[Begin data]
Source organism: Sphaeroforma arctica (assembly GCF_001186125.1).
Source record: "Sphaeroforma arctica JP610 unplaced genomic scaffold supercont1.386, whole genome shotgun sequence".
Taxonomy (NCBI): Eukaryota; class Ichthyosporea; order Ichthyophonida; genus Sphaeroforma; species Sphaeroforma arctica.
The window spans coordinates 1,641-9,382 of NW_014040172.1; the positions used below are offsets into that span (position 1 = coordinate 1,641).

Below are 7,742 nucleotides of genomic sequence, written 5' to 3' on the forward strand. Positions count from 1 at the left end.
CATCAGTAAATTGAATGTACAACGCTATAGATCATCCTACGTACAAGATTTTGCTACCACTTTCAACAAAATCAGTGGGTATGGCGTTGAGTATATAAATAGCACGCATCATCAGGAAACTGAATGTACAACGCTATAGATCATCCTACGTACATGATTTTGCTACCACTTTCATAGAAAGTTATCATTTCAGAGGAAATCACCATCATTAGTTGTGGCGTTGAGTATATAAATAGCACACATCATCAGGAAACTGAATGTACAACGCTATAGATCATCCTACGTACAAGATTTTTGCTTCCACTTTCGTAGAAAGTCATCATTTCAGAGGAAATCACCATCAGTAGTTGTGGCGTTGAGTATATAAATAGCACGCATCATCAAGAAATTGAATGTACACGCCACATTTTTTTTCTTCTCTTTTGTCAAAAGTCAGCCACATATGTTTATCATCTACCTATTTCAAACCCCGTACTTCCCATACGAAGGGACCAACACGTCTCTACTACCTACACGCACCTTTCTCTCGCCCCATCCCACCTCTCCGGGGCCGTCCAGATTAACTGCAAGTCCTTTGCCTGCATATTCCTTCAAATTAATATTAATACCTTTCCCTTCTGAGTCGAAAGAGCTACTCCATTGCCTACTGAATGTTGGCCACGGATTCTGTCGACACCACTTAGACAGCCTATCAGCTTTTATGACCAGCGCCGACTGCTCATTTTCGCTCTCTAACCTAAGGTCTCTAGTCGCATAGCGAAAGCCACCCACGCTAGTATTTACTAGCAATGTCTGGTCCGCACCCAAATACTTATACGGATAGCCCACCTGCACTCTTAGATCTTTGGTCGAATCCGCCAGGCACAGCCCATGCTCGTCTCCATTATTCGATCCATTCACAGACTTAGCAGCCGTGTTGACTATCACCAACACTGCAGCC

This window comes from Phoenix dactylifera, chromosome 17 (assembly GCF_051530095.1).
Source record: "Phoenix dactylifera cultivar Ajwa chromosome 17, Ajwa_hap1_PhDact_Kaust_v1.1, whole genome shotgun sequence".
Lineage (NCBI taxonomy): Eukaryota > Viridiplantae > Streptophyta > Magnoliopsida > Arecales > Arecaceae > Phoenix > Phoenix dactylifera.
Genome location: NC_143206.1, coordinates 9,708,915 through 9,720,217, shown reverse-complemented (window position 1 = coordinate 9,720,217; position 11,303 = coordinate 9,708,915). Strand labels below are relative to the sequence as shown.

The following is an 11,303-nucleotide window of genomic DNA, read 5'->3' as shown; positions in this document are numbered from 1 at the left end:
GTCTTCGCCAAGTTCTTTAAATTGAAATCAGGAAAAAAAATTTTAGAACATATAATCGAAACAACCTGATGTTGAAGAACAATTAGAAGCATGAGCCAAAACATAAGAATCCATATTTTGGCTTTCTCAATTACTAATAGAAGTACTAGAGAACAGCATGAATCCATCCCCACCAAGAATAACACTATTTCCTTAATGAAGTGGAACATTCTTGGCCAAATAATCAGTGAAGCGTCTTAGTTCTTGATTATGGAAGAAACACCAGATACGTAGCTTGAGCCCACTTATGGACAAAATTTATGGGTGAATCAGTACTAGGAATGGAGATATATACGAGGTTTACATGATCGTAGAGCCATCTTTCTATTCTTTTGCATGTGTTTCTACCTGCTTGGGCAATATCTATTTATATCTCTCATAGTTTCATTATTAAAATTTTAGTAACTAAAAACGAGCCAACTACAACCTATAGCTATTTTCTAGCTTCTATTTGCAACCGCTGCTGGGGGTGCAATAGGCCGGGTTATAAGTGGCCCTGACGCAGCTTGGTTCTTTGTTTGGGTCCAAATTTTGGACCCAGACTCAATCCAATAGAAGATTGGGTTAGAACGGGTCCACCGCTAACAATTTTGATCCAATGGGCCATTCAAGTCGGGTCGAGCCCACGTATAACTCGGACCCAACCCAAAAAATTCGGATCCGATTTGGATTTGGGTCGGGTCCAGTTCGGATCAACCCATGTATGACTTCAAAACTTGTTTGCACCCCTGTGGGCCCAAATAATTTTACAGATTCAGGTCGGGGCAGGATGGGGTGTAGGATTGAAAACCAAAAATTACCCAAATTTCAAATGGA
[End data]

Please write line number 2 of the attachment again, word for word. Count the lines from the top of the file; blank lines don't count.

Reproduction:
Source record: "Sphaeroforma arctica JP610 unplaced genomic scaffold supercont1.386, whole genome shotgun sequence".